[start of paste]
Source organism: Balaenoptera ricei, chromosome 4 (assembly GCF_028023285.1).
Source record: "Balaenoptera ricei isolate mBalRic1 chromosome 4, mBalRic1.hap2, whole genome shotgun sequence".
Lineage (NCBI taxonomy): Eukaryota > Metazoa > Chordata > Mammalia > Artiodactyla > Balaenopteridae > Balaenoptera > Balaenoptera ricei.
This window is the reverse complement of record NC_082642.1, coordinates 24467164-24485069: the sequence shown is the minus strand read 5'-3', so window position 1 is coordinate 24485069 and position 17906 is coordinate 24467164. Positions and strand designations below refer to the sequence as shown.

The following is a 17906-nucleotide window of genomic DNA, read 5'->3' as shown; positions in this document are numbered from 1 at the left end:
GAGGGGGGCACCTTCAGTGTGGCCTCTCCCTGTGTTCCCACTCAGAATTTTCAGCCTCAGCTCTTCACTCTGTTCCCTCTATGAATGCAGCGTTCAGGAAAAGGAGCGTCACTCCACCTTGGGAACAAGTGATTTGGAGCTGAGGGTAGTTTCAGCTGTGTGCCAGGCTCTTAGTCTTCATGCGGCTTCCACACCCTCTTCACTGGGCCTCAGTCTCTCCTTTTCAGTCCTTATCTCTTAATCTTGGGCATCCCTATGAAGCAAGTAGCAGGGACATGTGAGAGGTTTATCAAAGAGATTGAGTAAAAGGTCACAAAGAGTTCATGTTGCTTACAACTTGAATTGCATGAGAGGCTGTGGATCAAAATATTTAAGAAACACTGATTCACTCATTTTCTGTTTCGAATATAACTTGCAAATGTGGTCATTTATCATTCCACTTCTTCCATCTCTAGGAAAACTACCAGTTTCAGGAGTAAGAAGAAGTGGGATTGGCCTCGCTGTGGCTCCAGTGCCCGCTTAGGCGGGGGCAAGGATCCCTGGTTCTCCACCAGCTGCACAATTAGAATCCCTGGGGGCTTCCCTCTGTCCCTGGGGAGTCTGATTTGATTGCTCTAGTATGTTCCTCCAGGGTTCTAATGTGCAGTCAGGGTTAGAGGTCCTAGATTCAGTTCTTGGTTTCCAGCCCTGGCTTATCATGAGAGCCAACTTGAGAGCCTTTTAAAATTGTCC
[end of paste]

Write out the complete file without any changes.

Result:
Source organism: Balaenoptera ricei, chromosome 4 (assembly GCF_028023285.1).
Source record: "Balaenoptera ricei isolate mBalRic1 chromosome 4, mBalRic1.hap2, whole genome shotgun sequence".
Lineage (NCBI taxonomy): Eukaryota > Metazoa > Chordata > Mammalia > Artiodactyla > Balaenopteridae > Balaenoptera > Balaenoptera ricei.
This window is the reverse complement of record NC_082642.1, coordinates 24467164-24485069: the sequence shown is the minus strand read 5'-3', so window position 1 is coordinate 24485069 and position 17906 is coordinate 24467164. Positions and strand designations below refer to the sequence as shown.

The following is a 17906-nucleotide window of genomic DNA, read 5'->3' as shown; positions in this document are numbered from 1 at the left end:
GAGGGGGGCACCTTCAGTGTGGCCTCTCCCTGTGTTCCCACTCAGAATTTTCAGCCTCAGCTCTTCACTCTGTTCCCTCTATGAATGCAGCGTTCAGGAAAAGGAGCGTCACTCCACCTTGGGAACAAGTGATTTGGAGCTGAGGGTAGTTTCAGCTGTGTGCCAGGCTCTTAGTCTTCATGCGGCTTCCACACCCTCTTCACTGGGCCTCAGTCTCTCCTTTTCAGTCCTTATCTCTTAATCTTGGGCATCCCTATGAAGCAAGTAGCAGGGACATGTGAGAGGTTTATCAAAGAGATTGAGTAAAAGGTCACAAAGAGTTCATGTTGCTTACAACTTGAATTGCATGAGAGGCTGTGGATCAAAATATTTAAGAAACACTGATTCACTCATTTTCTGTTTCGAATATAACTTGCAAATGTGGTCATTTATCATTCCACTTCTTCCATCTCTAGGAAAACTACCAGTTTCAGGAGTAAGAAGAAGTGGGATTGGCCTCGCTGTGGCTCCAGTGCCCGCTTAGGCGGGGGCAAGGATCCCTGGTTCTCCACCAGCTGCACAATTAGAATCCCTGGGGGCTTCCCTCTGTCCCTGGGGAGTCTGATTTGATTGCTCTAGTATGTTCCTCCAGGGTTCTAATGTGCAGTCAGGGTTAGAGGTCCTAGATTCAGTTCTTGGTTTCCAGCCCTGGCTTATCATGAGAGCCAACTTGAGAGCCTTTTAAAATTGTCC